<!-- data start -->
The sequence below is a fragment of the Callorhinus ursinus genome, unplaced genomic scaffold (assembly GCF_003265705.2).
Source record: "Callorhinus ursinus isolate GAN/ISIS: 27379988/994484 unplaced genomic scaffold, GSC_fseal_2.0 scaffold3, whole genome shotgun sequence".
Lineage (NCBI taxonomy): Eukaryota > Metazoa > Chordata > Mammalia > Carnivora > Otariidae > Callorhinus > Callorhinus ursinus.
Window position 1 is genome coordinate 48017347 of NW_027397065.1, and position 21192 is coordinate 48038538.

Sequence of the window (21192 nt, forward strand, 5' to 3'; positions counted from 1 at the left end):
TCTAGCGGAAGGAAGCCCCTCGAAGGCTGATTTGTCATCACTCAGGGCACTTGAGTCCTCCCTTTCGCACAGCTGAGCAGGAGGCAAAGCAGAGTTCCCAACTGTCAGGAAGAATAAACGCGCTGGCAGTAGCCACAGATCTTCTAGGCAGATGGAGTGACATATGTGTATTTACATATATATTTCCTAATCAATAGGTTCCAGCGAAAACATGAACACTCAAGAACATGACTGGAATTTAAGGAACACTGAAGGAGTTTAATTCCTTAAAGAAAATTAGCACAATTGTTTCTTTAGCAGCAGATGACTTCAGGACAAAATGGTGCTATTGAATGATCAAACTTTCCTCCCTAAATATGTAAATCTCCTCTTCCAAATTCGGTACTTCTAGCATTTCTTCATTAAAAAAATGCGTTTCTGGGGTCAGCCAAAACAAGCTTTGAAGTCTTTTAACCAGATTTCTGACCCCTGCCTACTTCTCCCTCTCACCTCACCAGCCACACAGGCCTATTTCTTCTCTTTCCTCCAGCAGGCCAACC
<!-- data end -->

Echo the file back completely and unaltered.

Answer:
The sequence below is a fragment of the Callorhinus ursinus genome, unplaced genomic scaffold (assembly GCF_003265705.2).
Source record: "Callorhinus ursinus isolate GAN/ISIS: 27379988/994484 unplaced genomic scaffold, GSC_fseal_2.0 scaffold3, whole genome shotgun sequence".
Lineage (NCBI taxonomy): Eukaryota > Metazoa > Chordata > Mammalia > Carnivora > Otariidae > Callorhinus > Callorhinus ursinus.
Window position 1 is genome coordinate 48017347 of NW_027397065.1, and position 21192 is coordinate 48038538.

Sequence of the window (21192 nt, forward strand, 5' to 3'; positions counted from 1 at the left end):
TCTAGCGGAAGGAAGCCCCTCGAAGGCTGATTTGTCATCACTCAGGGCACTTGAGTCCTCCCTTTCGCACAGCTGAGCAGGAGGCAAAGCAGAGTTCCCAACTGTCAGGAAGAATAAACGCGCTGGCAGTAGCCACAGATCTTCTAGGCAGATGGAGTGACATATGTGTATTTACATATATATTTCCTAATCAATAGGTTCCAGCGAAAACATGAACACTCAAGAACATGACTGGAATTTAAGGAACACTGAAGGAGTTTAATTCCTTAAAGAAAATTAGCACAATTGTTTCTTTAGCAGCAGATGACTTCAGGACAAAATGGTGCTATTGAATGATCAAACTTTCCTCCCTAAATATGTAAATCTCCTCTTCCAAATTCGGTACTTCTAGCATTTCTTCATTAAAAAAATGCGTTTCTGGGGTCAGCCAAAACAAGCTTTGAAGTCTTTTAACCAGATTTCTGACCCCTGCCTACTTCTCCCTCTCACCTCACCAGCCACACAGGCCTATTTCTTCTCTTTCCTCCAGCAGGCCAACC